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Calgary city councillors want investigations into approval of upzoning plan

Three members of Calgary city council are calling for investigations into the way a contentious upzoning plan was handled.

Council voted 9-6 last week in favour of the upzoning plan, which will change the zoning on more than 300,000 single-family house properties in the established areas of Calgary.

The change will allow for greater housing density in those communities. 

But councillors Andre Chabot, Dan McLean and Sonya Sharp say inconsistent answers were given to key questions that were asked, such as whether federal housing money for Calgary was really at risk if council rejected the plan.

During a marathon public hearing held across 16 days in April and May, council heard that federal dollars were not contingent on the rezoning plan being approved.

Late in the hearing, a city official told council that only the last quarterly payment of the federal dollars could be at risk if upzoning was defeated. That payment was said to be worth $57 million.

Secret meetings

The councillors also say secret meetings were held between some members of council and city officials to discuss the upzoning plan.

Chabot said he and his colleagues are planning to file a complaint with the city’s integrity commissioner, who investigates complaints involving the actions of members of council.

“We’ve had a mixed bag of answers from administration, that it was/was not tied to the approval of the blanket zoning and we want to get to the bottom of it,” said Chabot.

“We want to know how it came to pass, what the communications have been between administration and members of council, as well as communications between our administration, members of council and the federal government.”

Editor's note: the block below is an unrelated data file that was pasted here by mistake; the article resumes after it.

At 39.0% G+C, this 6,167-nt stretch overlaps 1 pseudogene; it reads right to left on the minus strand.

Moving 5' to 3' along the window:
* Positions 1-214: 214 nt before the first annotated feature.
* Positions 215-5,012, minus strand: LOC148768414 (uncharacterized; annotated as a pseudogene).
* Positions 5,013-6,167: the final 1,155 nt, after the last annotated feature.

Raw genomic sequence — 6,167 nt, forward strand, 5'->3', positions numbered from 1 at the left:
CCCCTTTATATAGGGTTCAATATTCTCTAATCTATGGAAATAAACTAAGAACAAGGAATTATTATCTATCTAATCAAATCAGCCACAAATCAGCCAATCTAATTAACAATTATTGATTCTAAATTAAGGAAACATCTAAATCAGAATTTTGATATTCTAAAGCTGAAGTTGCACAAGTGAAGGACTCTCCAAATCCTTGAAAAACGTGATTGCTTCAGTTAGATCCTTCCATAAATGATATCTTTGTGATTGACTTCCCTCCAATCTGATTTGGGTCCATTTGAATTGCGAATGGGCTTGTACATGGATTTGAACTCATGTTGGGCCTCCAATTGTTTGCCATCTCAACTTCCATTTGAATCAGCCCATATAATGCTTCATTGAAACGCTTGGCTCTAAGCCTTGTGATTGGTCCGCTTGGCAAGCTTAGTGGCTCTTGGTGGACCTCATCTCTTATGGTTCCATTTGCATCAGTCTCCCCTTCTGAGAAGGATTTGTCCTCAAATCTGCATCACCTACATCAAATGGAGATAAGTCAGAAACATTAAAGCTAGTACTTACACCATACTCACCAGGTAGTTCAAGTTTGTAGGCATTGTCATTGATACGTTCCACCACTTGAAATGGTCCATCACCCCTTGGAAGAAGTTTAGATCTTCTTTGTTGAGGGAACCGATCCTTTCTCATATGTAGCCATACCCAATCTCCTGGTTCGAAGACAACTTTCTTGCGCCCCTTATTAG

If the integrity commissioner finds there have been violations of the council code of conduct, sanctions can be recommended. 

But that ethics complaint may not be the only one filed.

Whistleblower complaint too

Coun. Sharp signalled that the group is also looking at lodging a complaint through the city’s whistleblower program about the actions of administration.

She said council members had the responsibility to keep an open mind about the upzoning plan, but she questions if the outcome of the vote was pre-determined.

“My spidey sense is telling me, my gut feeling is telling me this doesn’t seem right. There had to be some conversations behind the scenes that some of us were not privy to,” said the Ward 1 councillor.

She said Calgarians need answers about what happened and whether pressure from Ottawa played a part, because many people don’t understand how something opposed by so many homeowners could be approved by council.

Sharp said the complaints would be filed in the coming days.

Mayor unsure

Mayor Jyoti Gondek said Friday that she was unsure what all the calls for investigation were about.

She said the city’s contract with the federal government for money from the Housing Accelerator Fund was signed before federal housing minister started telling municipalities that they’d risk losing money if they didn’t change zoning rules.

The mayor said she’s unsure if these members of council have actually read the city’s contract with the federal government, especially with regards to changing the zoning rules.

“It simply talks about promoting it and undertaking the process and clearly states that we are not fettered, our decisions of council are not fettered by this agreement,” said Gondek.

“So I’m at a loss to understand what they want investigated.”

Gondek added she’s unsure exactly which members of council Chabot, McLean and Sharp are targeting with their complaints, or exactly how any members are suspected by the three of violating the council code of conduct.

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